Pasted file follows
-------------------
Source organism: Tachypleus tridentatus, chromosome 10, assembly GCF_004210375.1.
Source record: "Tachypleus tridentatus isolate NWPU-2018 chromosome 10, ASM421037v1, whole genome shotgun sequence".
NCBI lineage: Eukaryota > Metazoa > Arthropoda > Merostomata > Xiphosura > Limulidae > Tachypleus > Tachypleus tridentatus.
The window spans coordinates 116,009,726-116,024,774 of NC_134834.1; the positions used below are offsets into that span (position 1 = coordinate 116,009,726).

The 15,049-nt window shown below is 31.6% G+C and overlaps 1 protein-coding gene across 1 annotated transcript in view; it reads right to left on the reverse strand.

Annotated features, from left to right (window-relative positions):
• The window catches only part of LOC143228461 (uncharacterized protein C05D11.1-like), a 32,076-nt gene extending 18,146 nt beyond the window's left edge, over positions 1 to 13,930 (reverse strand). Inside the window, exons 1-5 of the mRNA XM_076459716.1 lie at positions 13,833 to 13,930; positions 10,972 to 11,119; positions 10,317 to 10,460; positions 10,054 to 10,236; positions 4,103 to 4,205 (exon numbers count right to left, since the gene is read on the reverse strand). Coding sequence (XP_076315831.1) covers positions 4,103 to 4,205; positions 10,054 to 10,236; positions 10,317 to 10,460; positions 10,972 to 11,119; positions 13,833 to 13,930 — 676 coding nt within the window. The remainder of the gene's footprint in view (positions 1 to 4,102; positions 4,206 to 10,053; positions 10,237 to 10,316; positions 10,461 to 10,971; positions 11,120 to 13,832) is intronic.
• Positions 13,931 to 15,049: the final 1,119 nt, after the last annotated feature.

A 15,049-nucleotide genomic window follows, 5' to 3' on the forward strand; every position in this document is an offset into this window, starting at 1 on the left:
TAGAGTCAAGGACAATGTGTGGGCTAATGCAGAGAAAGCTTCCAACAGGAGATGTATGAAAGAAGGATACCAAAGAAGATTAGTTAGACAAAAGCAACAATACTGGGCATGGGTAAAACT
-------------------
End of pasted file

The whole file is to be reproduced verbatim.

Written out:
Source organism: Tachypleus tridentatus, chromosome 10, assembly GCF_004210375.1.
Source record: "Tachypleus tridentatus isolate NWPU-2018 chromosome 10, ASM421037v1, whole genome shotgun sequence".
NCBI lineage: Eukaryota > Metazoa > Arthropoda > Merostomata > Xiphosura > Limulidae > Tachypleus > Tachypleus tridentatus.
The window spans coordinates 116,009,726-116,024,774 of NC_134834.1; the positions used below are offsets into that span (position 1 = coordinate 116,009,726).

The 15,049-nt window shown below is 31.6% G+C and overlaps 1 protein-coding gene across 1 annotated transcript in view; it reads right to left on the reverse strand.

Annotated features, from left to right (window-relative positions):
• The window catches only part of LOC143228461 (uncharacterized protein C05D11.1-like), a 32,076-nt gene extending 18,146 nt beyond the window's left edge, over positions 1 to 13,930 (reverse strand). Inside the window, exons 1-5 of the mRNA XM_076459716.1 lie at positions 13,833 to 13,930; positions 10,972 to 11,119; positions 10,317 to 10,460; positions 10,054 to 10,236; positions 4,103 to 4,205 (exon numbers count right to left, since the gene is read on the reverse strand). Coding sequence (XP_076315831.1) covers positions 4,103 to 4,205; positions 10,054 to 10,236; positions 10,317 to 10,460; positions 10,972 to 11,119; positions 13,833 to 13,930 — 676 coding nt within the window. The remainder of the gene's footprint in view (positions 1 to 4,102; positions 4,206 to 10,053; positions 10,237 to 10,316; positions 10,461 to 10,971; positions 11,120 to 13,832) is intronic.
• Positions 13,931 to 15,049: the final 1,119 nt, after the last annotated feature.

A 15,049-nucleotide genomic window follows, 5' to 3' on the forward strand; every position in this document is an offset into this window, starting at 1 on the left:
TAGAGTCAAGGACAATGTGTGGGCTAATGCAGAGAAAGCTTCCAACAGGAGATGTATGAAAGAAGGATACCAAAGAAGATTAGTTAGACAAAAGCAACAATACTGGGCATGGGTAAAACT